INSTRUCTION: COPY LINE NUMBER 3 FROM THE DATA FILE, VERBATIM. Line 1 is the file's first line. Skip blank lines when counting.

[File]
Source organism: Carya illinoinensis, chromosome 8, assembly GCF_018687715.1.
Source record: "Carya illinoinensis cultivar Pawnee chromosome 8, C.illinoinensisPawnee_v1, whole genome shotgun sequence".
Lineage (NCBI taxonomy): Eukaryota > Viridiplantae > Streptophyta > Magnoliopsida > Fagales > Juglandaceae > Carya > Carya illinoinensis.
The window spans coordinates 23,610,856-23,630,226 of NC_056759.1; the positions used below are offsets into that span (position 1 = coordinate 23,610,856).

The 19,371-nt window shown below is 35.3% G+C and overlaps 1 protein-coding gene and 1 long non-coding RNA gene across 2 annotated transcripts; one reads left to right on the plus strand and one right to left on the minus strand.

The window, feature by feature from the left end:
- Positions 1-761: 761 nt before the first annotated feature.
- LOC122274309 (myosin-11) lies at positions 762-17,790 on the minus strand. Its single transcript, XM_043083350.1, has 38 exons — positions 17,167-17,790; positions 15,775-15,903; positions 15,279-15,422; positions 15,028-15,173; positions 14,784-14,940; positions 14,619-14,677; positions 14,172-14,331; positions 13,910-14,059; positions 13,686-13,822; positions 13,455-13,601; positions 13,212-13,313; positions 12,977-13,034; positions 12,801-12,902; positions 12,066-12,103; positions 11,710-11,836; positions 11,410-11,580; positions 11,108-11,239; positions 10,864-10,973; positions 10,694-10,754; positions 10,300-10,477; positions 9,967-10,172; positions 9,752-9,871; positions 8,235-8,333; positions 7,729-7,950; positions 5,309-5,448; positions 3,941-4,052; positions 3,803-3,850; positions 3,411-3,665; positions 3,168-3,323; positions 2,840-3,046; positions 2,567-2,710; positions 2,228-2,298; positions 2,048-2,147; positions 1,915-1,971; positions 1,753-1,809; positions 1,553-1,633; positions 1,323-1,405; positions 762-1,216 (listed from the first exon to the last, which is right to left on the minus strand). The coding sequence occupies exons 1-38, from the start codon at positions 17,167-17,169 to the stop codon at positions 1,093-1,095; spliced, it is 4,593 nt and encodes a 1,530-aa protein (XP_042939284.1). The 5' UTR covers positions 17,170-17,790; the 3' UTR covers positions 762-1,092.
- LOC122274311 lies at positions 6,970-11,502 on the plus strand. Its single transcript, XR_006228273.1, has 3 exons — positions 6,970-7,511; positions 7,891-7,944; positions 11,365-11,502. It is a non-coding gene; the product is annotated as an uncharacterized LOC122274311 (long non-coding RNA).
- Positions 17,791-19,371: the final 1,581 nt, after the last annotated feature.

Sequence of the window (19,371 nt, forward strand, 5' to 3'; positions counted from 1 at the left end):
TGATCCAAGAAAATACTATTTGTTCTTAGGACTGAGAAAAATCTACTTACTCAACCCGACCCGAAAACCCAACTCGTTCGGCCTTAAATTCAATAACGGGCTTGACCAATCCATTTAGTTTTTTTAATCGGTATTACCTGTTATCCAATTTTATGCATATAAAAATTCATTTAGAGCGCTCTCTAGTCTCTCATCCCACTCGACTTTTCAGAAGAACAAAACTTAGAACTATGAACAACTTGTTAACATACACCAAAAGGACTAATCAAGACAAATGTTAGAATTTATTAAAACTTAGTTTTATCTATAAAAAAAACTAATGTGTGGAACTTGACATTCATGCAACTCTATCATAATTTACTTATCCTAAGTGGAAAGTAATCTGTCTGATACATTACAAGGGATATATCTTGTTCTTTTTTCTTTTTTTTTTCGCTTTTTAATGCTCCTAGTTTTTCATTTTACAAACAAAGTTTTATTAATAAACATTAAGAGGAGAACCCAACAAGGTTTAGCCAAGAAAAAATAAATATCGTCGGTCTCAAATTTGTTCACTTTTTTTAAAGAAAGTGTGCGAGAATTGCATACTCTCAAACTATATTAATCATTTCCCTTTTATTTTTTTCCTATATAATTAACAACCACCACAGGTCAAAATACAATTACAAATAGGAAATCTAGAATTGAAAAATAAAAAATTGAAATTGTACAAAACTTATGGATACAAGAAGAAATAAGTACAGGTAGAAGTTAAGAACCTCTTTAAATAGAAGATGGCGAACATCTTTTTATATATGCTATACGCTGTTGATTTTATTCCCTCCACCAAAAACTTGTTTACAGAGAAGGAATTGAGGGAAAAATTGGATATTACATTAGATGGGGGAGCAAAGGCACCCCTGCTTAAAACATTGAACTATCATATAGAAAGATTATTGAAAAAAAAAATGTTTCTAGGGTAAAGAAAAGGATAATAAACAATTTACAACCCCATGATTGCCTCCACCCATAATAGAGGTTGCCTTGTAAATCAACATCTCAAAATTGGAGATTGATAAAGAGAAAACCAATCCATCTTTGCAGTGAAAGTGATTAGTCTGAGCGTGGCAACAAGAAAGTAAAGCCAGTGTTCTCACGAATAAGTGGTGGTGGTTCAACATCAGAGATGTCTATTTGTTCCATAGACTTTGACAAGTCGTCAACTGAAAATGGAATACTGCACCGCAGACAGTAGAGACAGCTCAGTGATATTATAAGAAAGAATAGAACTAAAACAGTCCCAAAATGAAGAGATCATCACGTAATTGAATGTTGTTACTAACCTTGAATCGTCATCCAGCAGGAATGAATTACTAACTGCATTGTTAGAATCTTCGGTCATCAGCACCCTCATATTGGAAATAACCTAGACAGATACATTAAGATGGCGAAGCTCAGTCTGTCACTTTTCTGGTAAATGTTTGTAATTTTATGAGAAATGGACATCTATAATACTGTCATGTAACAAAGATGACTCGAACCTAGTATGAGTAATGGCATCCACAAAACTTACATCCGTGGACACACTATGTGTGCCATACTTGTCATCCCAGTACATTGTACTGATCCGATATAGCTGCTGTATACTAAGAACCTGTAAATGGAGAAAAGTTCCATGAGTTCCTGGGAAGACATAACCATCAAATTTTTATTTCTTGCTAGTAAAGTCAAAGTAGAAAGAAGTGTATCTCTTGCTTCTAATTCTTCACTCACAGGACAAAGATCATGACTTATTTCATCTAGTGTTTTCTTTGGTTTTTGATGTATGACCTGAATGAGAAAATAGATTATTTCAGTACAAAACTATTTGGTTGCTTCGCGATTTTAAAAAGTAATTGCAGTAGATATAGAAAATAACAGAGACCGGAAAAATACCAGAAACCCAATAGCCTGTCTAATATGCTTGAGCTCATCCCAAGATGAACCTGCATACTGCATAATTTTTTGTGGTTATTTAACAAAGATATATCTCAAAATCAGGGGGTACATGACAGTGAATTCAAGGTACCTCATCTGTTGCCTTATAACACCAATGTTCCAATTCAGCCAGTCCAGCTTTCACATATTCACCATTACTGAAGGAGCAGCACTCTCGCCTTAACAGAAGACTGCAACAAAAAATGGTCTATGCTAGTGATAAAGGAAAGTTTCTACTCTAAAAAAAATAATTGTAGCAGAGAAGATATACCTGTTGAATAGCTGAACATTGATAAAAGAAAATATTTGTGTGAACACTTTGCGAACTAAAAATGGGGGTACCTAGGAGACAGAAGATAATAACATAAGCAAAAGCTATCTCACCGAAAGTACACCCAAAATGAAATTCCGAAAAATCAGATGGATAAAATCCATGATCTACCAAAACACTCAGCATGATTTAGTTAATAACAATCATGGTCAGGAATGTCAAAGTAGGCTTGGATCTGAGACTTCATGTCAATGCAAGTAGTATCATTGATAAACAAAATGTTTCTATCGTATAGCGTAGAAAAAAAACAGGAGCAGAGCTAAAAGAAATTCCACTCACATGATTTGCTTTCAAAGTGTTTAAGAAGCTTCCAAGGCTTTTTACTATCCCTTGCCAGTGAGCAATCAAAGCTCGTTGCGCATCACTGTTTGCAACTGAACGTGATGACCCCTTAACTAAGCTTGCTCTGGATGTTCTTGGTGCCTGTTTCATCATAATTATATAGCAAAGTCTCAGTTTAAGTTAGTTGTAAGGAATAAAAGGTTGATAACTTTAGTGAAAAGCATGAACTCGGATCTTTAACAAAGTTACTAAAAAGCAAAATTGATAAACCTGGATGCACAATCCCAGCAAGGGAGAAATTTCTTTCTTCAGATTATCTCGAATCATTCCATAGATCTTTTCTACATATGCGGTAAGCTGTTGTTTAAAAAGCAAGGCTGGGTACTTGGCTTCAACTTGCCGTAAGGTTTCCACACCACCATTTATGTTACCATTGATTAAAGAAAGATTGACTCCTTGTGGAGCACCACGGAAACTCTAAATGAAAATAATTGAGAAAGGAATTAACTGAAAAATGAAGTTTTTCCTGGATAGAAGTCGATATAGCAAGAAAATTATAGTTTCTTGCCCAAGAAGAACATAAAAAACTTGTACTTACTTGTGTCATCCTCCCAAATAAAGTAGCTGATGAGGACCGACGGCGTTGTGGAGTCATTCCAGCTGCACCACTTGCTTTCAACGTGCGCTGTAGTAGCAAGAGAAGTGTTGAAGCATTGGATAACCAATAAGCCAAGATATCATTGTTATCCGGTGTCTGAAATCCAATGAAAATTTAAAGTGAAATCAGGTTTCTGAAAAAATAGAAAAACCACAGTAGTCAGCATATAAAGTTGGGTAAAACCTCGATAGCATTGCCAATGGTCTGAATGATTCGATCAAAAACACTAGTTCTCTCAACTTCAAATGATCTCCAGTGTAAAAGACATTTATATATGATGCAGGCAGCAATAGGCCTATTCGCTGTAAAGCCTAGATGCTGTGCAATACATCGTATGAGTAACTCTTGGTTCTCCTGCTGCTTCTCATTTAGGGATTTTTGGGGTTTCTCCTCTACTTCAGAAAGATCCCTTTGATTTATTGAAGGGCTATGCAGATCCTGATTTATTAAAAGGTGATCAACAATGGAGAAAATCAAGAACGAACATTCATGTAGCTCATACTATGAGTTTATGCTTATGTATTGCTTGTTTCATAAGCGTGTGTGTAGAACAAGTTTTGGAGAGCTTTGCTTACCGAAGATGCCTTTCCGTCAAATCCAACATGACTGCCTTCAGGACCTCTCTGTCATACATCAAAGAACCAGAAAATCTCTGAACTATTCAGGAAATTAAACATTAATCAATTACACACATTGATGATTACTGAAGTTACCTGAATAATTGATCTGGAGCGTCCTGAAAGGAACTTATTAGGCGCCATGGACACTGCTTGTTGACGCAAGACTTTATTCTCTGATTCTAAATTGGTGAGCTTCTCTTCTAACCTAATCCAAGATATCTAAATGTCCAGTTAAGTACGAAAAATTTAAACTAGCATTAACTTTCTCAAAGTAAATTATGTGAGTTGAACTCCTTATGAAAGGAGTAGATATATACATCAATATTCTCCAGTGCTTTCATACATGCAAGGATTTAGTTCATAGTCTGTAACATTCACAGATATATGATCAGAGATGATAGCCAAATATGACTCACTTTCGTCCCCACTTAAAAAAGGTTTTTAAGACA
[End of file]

Lineage (NCBI taxonomy): Eukaryota > Viridiplantae > Streptophyta > Magnoliopsida > Fagales > Juglandaceae > Carya > Carya illinoinensis.